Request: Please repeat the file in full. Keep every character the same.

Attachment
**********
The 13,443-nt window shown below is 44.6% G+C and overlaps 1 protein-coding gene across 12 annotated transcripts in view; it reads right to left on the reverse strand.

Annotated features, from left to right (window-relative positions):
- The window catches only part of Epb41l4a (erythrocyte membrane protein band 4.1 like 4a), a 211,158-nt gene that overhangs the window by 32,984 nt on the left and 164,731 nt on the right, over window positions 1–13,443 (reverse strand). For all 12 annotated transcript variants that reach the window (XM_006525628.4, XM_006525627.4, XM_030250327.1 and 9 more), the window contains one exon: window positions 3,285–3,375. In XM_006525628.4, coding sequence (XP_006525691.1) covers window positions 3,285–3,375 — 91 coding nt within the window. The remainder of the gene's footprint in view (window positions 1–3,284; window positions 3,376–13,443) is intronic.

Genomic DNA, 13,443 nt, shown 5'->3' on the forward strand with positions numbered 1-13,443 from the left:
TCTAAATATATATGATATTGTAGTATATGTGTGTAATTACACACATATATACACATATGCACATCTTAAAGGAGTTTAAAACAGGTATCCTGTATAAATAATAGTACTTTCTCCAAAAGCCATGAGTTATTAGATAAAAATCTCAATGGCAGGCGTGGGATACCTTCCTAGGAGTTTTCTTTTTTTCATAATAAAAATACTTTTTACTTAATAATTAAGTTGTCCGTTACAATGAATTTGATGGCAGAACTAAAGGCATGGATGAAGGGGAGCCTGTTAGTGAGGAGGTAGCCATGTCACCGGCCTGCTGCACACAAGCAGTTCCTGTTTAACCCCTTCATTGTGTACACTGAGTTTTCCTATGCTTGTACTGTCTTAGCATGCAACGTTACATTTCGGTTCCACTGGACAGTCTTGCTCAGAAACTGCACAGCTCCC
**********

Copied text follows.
The 13,443-nt window shown below is 44.6% G+C and overlaps 1 protein-coding gene across 12 annotated transcripts in view; it reads right to left on the reverse strand.

Annotated features, from left to right (window-relative positions):
- The window catches only part of Epb41l4a (erythrocyte membrane protein band 4.1 like 4a), a 211,158-nt gene that overhangs the window by 32,984 nt on the left and 164,731 nt on the right, over window positions 1–13,443 (reverse strand). For all 12 annotated transcript variants that reach the window (XM_006525628.4, XM_006525627.4, XM_030250327.1 and 9 more), the window contains one exon: window positions 3,285–3,375. In XM_006525628.4, coding sequence (XP_006525691.1) covers window positions 3,285–3,375 — 91 coding nt within the window. The remainder of the gene's footprint in view (window positions 1–3,284; window positions 3,376–13,443) is intronic.

Genomic DNA, 13,443 nt, shown 5'->3' on the forward strand with positions numbered 1-13,443 from the left:
TCTAAATATATATGATATTGTAGTATATGTGTGTAATTACACACATATATACACATATGCACATCTTAAAGGAGTTTAAAACAGGTATCCTGTATAAATAATAGTACTTTCTCCAAAAGCCATGAGTTATTAGATAAAAATCTCAATGGCAGGCGTGGGATACCTTCCTAGGAGTTTTCTTTTTTTCATAATAAAAATACTTTTTACTTAATAATTAAGTTGTCCGTTACAATGAATTTGATGGCAGAACTAAAGGCATGGATGAAGGGGAGCCTGTTAGTGAGGAGGTAGCCATGTCACCGGCCTGCTGCACACAAGCAGTTCCTGTTTAACCCCTTCATTGTGTACACTGAGTTTTCCTATGCTTGTACTGTCTTAGCATGCAACGTTACATTTCGGTTCCACTGGACAGTCTTGCTCAGAAACTGCACAGCTCCC